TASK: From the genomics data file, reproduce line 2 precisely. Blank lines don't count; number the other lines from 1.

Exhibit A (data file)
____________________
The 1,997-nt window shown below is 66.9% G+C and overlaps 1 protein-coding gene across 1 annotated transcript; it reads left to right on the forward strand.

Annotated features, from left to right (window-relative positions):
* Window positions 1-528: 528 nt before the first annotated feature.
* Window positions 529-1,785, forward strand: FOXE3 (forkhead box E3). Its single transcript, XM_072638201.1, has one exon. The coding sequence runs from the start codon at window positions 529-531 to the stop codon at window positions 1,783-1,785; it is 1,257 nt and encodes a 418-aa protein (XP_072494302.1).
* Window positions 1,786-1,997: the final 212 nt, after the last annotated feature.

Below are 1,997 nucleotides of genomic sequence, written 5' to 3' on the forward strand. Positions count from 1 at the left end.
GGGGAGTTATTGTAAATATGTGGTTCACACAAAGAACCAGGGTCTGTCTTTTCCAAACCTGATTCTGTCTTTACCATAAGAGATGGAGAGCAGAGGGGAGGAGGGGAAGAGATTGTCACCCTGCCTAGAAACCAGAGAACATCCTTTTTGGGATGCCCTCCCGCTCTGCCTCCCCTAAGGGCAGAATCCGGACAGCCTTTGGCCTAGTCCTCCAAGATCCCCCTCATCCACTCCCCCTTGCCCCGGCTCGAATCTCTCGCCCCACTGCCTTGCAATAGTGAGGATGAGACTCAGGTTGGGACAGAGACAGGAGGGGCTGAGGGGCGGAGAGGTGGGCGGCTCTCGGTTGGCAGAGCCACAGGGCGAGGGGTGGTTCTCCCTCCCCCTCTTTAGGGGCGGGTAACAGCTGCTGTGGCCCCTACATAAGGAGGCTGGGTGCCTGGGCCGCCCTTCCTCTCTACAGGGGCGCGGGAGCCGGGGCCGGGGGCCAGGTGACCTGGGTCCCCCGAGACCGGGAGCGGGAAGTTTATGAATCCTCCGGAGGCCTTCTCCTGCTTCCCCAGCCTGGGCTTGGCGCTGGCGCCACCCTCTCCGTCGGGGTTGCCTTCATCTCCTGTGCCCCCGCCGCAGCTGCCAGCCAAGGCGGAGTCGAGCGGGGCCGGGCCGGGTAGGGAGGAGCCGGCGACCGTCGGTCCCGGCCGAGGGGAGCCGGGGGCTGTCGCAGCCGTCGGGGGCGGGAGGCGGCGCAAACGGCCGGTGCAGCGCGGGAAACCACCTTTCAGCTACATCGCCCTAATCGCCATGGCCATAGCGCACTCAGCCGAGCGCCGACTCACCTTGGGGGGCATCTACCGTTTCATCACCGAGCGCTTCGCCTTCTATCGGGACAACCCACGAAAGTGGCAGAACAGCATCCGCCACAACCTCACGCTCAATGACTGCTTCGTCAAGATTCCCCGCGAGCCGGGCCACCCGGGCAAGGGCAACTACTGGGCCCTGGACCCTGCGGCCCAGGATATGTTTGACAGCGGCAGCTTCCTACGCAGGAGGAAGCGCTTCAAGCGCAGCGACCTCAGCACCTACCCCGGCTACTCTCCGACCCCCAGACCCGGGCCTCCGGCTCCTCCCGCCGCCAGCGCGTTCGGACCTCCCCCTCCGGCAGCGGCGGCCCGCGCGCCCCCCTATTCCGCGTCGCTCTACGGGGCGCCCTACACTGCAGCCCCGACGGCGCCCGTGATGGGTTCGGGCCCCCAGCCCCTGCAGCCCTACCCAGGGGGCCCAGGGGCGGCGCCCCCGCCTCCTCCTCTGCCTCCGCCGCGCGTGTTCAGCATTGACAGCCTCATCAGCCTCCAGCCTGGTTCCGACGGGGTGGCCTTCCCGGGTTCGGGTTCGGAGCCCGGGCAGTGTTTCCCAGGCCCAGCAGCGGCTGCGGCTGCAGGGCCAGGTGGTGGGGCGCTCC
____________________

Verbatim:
Annotated features, from left to right (window-relative positions):